The Early Modern English following the Great Vowel Shift continued to evolve, but at a less rapid pace that its predecessors.  In the late 1500s, several scholars began to re-spell certain words in an effort to highlight their Greek and Latin sources. While in some cases the re-spelling was phonologically accurate (e.g. the Middle English word teatre was re-spelled as theatre to better match the Latin theatron), in other cases these re-spellings further distanced spelling and phonology. Often, these re-spelled words created silent letters. For example, samon was changed to salmon with a silent l in order to resemble the Latin salmonis.12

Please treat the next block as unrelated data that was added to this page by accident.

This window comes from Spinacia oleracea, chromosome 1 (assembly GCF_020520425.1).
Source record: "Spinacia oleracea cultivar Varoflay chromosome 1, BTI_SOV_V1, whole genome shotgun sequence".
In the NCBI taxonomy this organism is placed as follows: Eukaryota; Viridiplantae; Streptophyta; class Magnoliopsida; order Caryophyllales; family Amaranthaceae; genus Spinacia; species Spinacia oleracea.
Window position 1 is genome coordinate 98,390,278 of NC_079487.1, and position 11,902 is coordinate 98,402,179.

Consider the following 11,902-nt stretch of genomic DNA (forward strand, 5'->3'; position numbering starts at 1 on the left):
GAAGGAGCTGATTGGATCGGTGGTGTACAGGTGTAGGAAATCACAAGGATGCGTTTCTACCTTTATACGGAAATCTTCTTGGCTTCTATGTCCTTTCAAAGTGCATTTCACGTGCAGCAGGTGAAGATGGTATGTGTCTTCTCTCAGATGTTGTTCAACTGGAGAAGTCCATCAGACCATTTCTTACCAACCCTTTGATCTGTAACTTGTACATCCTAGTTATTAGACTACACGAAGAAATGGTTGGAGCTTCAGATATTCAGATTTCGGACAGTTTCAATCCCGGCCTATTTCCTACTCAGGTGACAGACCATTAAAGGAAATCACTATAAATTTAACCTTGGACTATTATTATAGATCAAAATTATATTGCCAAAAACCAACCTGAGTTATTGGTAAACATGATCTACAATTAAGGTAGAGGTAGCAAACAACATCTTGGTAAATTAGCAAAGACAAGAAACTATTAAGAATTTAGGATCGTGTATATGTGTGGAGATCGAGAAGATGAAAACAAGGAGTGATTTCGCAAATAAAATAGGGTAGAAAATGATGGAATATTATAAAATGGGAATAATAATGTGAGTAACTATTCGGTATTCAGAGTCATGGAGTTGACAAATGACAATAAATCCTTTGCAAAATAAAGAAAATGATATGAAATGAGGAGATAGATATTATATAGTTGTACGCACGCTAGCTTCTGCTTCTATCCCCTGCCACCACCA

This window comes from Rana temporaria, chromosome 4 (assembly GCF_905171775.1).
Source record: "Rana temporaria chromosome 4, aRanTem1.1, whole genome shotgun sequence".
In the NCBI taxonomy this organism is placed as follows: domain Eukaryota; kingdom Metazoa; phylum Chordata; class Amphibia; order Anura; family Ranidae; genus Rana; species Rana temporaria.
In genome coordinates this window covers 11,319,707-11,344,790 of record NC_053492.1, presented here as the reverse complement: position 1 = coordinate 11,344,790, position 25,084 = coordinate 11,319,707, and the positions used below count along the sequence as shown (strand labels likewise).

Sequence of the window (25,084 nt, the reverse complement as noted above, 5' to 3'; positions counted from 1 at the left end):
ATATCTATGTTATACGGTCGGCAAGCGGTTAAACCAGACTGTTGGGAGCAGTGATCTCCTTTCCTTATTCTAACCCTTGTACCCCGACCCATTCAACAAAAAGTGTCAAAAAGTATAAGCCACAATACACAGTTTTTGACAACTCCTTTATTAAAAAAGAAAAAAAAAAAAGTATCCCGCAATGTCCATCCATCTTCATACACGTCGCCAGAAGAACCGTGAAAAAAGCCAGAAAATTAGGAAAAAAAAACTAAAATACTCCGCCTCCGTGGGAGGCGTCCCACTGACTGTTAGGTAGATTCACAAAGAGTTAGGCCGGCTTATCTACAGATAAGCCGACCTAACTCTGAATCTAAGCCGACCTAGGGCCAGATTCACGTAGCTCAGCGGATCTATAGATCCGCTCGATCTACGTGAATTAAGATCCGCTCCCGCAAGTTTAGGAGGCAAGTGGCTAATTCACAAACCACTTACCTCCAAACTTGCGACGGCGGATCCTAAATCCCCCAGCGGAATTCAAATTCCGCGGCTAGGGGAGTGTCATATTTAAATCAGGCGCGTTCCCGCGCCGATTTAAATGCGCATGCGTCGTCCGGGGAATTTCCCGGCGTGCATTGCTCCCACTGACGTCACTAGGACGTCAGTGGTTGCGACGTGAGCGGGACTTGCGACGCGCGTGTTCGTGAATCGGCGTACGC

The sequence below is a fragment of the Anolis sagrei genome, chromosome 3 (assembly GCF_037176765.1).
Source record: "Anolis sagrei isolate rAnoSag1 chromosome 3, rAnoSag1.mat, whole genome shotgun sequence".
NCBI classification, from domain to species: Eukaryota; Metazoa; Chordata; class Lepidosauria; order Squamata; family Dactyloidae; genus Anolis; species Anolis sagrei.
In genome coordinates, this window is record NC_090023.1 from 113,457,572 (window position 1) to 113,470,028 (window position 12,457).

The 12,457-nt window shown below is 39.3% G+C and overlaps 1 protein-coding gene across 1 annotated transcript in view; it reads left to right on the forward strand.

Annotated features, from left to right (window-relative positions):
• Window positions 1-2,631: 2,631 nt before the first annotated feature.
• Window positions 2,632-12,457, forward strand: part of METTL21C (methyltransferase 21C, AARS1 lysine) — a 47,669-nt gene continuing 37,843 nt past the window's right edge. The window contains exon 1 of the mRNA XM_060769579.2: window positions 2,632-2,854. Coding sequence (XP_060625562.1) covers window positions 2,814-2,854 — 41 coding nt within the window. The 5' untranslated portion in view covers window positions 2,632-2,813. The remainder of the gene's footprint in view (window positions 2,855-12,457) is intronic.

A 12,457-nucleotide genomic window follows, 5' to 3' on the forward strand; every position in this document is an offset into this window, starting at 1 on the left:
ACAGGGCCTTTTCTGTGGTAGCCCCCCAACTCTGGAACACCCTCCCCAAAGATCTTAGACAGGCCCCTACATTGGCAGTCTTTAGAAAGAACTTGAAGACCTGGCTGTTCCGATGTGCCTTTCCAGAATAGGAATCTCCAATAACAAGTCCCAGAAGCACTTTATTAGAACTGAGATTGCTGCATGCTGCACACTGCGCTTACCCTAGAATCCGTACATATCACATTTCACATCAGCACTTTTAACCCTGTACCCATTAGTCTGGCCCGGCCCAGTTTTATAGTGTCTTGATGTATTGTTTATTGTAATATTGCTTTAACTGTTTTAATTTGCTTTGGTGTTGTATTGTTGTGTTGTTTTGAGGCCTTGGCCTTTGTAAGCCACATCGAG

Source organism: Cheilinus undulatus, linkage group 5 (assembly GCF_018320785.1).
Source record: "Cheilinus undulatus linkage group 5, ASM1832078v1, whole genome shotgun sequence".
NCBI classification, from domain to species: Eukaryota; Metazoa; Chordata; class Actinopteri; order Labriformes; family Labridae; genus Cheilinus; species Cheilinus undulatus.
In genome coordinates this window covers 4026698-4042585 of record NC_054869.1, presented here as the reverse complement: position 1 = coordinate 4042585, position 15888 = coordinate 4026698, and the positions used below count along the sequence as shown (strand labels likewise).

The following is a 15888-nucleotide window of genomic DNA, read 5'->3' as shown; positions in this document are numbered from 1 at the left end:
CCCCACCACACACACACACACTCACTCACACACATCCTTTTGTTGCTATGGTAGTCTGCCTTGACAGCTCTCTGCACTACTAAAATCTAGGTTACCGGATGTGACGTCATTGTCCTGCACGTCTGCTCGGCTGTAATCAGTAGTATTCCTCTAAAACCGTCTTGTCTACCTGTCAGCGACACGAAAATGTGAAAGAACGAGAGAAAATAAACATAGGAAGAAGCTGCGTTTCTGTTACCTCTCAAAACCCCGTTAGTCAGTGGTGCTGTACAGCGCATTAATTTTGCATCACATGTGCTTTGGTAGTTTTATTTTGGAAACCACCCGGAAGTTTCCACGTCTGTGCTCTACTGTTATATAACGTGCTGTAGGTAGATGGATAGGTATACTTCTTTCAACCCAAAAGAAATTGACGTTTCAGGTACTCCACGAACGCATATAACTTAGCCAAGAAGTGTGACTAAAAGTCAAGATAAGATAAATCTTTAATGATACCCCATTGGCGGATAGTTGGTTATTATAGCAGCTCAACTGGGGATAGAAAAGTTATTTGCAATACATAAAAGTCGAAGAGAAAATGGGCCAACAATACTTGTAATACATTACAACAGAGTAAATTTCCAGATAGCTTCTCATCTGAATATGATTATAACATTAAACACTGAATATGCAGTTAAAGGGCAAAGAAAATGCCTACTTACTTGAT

While some minor medications continued to be made, the English language had largely stabilized into its modern form by the early 1700s, largely due to the advent of the printing press and publication of dictionaries (most famously Samuel Johnson’s Dictionary in 1755).12 In recent years, however, the English Language has continued to grow through loanwords and new words to describe new technologies. This ensures that spelling in English will continue to be challenging for years to come!
* Incidentally, there is another pronunciation of “ghoti”– complete silence (“gh” silent like in
light, “o” silent like in people, “t” silent like in valet, and “i” silent like in business).3
2.      Microsoft Encarta Dictionary
9.      Millward, C. A Biography of the English Language. Cengage Learning, 2011
11.  Tutschka,V. Great Vowel Shift: From Middle to Standard English. Erfurt University, 2009.
12.  Freeborn, Dennis. From Old English to Standard English, 3rd ed.